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Clark County School District Superintendent Pat Skorkowsky has tasked successful principals with the management of multiple schools.

Pat Skorkowsky, superintendent of Clark County School District in Nevada, has expanded a franchise principal concept in which successful principals take over management of multiple schools, replicating the same educational approach in each.

Following a successful pilot last year with two principals, the initiative involves training a core of administrative leaders who can continue to implement the policies and goals that have been working at each school.

Is that a giraffe in the hallway? Using the app, Aurasma, new students at Greenwood Elementary in Minnesota play Grizz-e-mon to feel more familiar and safe in their new school. In the example above, students “freed” this giraffe from inside of an egg.

One elementary school in Minnesota riffed on the wildly popular Pokémon Go app to create its own virtual reality game that helps incoming students feel more comfortable with beginning the school year in an unfamiliar building.

Paul S. Haughey is principal of Millville Elementary School in the Blackstone-Millville Regional School District in Massachusetts.

Elementary schools differ in many ways—even within the same district—but new principals can follow leadership practices in keeping the focus on teaching and learning every school day.

Systems Thinking to Develop District Leaders

For years, Meridian 223 in Illinois had rampant superintendent turnover, budget constraints and a lack of leadership. Administrators, therefore, sought out a system to foster principal leadership beyond typical school improvement models.

In 2014, the district looked toward the business world. It started using the Malcolm Baldrige National Quality Award framework for excellence. The district vision now is to “have world-class results while maintaining small-town values,” says Superintendent P.J. Caposey.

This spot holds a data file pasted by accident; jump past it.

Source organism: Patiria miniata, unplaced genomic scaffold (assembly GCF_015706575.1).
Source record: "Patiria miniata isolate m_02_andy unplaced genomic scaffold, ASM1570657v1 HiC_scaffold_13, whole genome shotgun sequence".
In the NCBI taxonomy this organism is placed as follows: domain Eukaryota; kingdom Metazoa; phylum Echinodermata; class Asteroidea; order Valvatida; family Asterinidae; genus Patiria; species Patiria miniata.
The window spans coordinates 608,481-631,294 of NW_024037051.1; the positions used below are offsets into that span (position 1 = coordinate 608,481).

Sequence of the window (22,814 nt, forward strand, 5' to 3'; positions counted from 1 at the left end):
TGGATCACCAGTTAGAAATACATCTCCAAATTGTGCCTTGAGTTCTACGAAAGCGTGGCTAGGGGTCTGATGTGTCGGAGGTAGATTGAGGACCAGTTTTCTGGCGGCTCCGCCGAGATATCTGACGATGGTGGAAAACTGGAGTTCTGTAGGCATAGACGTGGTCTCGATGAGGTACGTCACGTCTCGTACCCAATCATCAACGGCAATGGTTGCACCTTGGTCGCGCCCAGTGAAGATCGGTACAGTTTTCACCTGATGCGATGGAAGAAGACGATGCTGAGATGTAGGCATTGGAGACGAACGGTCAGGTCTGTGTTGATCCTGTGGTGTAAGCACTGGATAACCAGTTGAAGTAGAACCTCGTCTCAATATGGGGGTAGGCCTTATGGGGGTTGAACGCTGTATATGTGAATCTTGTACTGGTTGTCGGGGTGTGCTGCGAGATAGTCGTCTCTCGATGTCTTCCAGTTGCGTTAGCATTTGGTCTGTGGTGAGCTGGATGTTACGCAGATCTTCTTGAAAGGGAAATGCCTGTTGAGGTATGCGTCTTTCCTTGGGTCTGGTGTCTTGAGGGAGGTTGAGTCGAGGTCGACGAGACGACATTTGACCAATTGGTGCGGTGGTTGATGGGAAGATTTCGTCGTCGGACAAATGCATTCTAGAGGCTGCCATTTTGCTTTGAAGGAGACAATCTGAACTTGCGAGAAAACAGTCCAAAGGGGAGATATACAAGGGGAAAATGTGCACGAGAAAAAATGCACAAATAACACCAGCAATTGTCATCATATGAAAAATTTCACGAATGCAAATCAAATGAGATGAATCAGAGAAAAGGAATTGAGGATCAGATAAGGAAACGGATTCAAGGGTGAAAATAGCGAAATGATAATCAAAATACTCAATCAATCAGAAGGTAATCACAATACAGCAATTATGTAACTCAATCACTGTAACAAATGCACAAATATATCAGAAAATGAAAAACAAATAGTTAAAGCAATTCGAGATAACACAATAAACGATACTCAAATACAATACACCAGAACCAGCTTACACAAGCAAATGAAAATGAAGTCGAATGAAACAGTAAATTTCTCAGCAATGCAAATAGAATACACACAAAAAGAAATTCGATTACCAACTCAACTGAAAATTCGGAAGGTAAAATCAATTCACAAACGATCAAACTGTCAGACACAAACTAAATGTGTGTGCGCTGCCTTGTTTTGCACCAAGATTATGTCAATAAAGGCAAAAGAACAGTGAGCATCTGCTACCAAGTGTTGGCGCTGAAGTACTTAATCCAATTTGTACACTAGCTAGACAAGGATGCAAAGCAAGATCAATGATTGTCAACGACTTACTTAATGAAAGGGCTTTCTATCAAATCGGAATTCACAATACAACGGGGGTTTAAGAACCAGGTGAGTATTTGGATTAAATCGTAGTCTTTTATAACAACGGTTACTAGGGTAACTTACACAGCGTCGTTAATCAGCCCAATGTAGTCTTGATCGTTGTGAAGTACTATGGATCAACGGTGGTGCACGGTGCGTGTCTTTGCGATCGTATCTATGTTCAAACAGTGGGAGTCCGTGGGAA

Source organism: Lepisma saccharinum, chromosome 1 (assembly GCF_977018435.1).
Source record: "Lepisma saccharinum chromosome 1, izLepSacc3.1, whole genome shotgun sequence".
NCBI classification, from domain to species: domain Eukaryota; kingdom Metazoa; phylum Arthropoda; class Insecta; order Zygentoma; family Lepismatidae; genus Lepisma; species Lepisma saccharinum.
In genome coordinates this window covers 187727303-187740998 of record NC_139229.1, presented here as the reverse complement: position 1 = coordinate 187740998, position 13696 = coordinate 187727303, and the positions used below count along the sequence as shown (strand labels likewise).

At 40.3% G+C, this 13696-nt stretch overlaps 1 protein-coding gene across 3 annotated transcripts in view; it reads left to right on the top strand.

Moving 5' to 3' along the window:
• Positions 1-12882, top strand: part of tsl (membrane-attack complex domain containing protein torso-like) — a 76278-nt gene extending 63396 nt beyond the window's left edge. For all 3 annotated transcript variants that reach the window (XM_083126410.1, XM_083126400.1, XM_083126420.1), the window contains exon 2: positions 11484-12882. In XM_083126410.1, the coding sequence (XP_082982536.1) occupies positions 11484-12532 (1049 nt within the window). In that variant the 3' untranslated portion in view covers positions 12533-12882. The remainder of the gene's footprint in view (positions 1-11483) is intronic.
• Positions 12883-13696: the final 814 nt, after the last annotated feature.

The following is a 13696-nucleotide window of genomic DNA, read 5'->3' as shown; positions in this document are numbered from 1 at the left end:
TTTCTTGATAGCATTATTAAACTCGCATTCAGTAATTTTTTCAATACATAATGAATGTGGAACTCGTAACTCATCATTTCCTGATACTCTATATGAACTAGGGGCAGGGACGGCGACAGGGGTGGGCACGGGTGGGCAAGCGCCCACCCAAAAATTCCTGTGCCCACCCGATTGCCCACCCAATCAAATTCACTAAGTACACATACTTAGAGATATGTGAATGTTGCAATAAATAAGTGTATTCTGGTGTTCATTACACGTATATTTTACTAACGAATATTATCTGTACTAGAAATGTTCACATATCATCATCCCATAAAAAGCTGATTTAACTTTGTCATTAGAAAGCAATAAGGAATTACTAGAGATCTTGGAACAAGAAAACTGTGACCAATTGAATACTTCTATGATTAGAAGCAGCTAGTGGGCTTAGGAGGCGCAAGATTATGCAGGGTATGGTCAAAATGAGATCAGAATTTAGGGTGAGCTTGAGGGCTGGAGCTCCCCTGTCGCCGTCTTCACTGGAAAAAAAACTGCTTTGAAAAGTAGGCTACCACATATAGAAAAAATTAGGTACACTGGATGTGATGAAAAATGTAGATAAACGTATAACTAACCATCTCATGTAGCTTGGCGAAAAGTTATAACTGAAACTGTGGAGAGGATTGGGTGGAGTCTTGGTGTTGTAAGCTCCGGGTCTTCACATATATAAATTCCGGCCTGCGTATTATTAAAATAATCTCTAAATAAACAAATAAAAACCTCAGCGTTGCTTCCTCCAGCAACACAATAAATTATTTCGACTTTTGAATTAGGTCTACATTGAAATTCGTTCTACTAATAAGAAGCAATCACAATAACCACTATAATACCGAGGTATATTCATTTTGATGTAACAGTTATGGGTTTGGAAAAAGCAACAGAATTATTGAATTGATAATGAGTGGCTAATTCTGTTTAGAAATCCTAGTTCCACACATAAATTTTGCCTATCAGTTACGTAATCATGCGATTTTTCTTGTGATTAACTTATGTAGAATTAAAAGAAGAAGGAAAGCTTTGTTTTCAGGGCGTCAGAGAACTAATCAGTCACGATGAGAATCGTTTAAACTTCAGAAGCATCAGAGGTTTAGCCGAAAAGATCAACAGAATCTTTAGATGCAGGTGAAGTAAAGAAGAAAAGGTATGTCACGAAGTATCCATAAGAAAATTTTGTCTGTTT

Elena Aguilar has been a teacher, coach and leader in education for over 20 years. She is the author of the forthcoming "The Art of Coaching Teams."

If you are a team leader—a department head, grade-level lead, coach or an administrator—chances are high that conflict makes you nervous. It makes most of us nervous, and when we’re in a position of leadership, there’s an implicit understanding that we’re supposed to do something about conflict.

"The Superintendent and the CFO" offers guidance on offers advice on identifying and setting values, directing the business of learning, and creating a climate for continued success.

Other recommended books focus on rewiring the brain for critical thinking, how principals can hone leadership skills and how to teach energy concepts across all science disciplines.

Chris Bart and Margot Trevelyan's new book looks at how leaders communicate and inspire cooperation.

A Tale of Two School Principals: And the Superintendent Who Wanted to Lead Them is not your conventional leadership book. Told in a narrative form, the book is a journey of discovery as the characters learn to get to the deeper meaning and intent of a new district policy.

Oakland Mayor Libby Schaaf has spearheaded the creations of college savings account for the city's low-income students.

Libby Schaaf, mayor of Oakland, established in January the Oakland Promise, a project with more than 100 community partners working to triple the number of the city’s low-income, public school students who go on to graduate college.

Since Cedrick Gray Gray became superintendent of Jackson Public Schools in 2012, the Mississippi district’s state and national accreditation was restored, graduation rates increased and dropout rates decreased.

Cedrick Gray of Jackson Public Schools in Mississippi was named 2015 Superintendent of the Year by the National Alliance of Black School Educators in November. The award goes to an administrator whose leadership has brought significant improvements for students of African descent.

Source: National Council on Teacher Quality (Click to enlarge)

The vast majority of states require student growth and achievement to be factored into teacher and principal evaluations.

But most states and districts are now grappling with the practical realities of implementing those policies, according to the October report “State of the States 2015: Evaluating Teaching, Leading and Learning” from the National Council on Teacher Quality.

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